THE BELL TOWER book launch

 

Clip from THE BELL TOWER launch where I talk about (re)finding my voice, how the book came into being and what the title means.

 

Another clip from THE BELL TOWER launch where I read ‘150 words as I wait for a tree to grow back’ Part I (anger) and ‘Cloudcunt’ – and explain who Man at the back is and why I waved to him the other day.


 The Bell Tower published with The Emma Press

Acerbic, precise and very funny, Pamela Crowe’s poems explore home life and relationships in a delightfully forthright voice. Secret frustrations and anxieties are aired and private fantasies brought into the light, as odes blur into diatribes and psychodramas become love poems.

Woven throughout The Bell Tower is a love of Jane Austen, Sylvia Plath, Wendy Cope and – above all – Helen Fielding’s Bridget Jones. These are fierce, acutely observed poems that give weight to domestic minutiae and put words to helpless howls into the abyss.

Available to order here      

 


 

The Bell Tower featured in 5 Poetry Collections You’ll Want To Devour After Watching ‘Normal People’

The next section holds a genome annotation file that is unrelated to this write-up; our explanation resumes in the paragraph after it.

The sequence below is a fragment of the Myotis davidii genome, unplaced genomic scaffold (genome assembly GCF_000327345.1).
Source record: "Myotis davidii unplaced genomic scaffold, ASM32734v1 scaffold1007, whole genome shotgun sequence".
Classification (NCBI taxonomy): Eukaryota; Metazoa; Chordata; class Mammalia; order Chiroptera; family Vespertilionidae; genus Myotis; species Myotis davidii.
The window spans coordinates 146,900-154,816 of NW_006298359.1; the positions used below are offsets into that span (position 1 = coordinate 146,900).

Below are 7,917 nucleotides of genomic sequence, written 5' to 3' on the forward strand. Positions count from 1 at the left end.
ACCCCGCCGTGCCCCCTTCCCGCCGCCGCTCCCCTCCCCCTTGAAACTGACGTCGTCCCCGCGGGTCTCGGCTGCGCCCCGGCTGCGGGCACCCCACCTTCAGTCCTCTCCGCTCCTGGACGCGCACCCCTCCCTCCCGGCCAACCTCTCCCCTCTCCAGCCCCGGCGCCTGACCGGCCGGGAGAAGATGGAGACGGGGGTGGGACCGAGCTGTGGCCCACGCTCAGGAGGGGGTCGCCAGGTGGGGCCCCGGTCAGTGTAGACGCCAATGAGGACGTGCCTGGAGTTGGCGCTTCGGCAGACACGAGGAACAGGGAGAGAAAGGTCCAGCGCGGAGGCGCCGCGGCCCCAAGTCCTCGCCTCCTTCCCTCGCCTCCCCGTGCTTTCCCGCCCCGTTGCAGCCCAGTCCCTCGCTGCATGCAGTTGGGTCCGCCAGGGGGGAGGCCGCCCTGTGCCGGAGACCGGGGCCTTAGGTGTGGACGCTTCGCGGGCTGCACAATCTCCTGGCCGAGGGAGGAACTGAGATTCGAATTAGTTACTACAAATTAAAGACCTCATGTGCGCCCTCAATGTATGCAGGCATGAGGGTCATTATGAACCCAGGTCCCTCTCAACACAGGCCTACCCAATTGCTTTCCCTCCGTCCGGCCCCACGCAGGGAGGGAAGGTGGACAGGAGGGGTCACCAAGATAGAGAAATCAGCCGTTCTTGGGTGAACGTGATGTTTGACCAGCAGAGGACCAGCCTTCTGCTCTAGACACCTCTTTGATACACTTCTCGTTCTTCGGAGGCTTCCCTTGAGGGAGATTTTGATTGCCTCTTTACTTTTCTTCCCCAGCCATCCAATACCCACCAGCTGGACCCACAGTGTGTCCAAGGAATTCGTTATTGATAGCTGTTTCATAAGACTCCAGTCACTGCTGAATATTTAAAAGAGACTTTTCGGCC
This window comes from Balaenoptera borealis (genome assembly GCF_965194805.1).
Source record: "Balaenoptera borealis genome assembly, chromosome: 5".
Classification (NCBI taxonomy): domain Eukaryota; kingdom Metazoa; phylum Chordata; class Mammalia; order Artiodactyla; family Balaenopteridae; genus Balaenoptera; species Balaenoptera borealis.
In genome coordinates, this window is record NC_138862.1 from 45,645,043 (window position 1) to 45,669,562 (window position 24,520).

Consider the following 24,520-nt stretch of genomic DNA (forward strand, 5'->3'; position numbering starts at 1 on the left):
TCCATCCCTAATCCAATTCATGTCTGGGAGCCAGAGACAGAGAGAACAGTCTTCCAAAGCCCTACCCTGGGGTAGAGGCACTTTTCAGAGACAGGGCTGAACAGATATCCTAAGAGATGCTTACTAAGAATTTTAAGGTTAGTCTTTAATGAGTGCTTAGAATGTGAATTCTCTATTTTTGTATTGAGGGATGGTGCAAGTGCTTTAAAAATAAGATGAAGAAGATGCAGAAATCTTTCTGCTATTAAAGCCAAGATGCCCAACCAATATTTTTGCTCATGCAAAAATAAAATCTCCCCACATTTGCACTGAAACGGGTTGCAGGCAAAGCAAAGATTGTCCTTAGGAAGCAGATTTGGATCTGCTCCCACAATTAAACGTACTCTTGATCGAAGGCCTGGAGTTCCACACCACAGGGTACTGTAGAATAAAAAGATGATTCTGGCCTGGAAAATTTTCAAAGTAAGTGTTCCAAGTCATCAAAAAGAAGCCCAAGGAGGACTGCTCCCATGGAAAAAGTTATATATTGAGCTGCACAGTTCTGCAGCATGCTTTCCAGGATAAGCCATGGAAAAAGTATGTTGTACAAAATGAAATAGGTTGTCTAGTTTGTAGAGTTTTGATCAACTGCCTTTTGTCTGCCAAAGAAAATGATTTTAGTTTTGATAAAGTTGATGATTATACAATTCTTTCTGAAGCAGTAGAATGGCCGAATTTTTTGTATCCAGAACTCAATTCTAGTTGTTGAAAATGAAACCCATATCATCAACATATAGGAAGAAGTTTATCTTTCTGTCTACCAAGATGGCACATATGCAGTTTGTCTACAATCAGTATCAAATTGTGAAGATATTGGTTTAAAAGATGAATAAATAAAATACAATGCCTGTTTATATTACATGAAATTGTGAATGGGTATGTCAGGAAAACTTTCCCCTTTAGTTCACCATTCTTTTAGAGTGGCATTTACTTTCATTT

Review of Frida Kahlo: Making Herself Up Soanyway Magazine

 


 

Review of Kara Chin: Show Real & Ashley Holmes: Trust Melody Corridor8


 

Tactile Optic Shock, part of the ‘Soundness’ digital programme 20-21 VAC


 


 

What is it? published by The Poetry Society


 


 

How to – creative writing prompts from TACTILE OPTIC SHOCK

 


 

Jane | all this she must possess 

About process, image & text – how to show proximity, intimacy or loss; how to get near each other, how to exist apart (how to get near Jane, how to de-film Jane).

 

 

Auto door 

 

 

We’re not making a film

About the bareness and complexity of the acts of standing with someone and of speaking to them; of what we might not say; how close we get. I wonder how possible it is to make intimacy and loss visible (not ‘acted’ intimacy, not acting) but through live images or visuals.